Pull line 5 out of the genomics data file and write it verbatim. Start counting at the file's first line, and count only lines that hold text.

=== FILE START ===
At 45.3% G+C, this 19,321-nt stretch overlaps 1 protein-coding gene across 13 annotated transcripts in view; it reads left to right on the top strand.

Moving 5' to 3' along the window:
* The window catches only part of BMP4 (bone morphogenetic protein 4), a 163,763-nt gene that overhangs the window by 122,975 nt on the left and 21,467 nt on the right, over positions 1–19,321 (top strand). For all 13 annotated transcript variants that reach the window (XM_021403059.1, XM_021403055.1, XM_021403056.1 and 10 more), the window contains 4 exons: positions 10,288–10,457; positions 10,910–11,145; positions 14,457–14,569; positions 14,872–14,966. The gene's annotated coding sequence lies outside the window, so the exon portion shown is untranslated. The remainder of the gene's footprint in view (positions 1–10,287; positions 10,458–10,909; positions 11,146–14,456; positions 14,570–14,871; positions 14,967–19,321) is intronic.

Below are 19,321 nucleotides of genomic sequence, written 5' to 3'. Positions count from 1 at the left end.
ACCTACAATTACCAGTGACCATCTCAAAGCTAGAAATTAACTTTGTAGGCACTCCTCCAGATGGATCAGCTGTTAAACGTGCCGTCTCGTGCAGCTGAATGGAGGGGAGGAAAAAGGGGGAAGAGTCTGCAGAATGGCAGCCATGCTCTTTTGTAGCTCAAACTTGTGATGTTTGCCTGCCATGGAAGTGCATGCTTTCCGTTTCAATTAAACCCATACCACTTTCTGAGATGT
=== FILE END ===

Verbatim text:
ACCTACAATTACCAGTGACCATCTCAAAGCTAGAAATTAACTTTGTAGGCACTCCTCCAGATGGATCAGCTGTTAAACGTGCCGTCTCGTGCAGCTGAATGGAGGGGAGGAAAAAGGGGGAAGAGTCTGCAGAATGGCAGCCATGCTCTTTTGTAGCTCAAACTTGTGATGTTTGCCTGCCATGGAAGTGCATGCTTTCCGTTTCAATTAAACCCATACCACTTTCTGAGATGT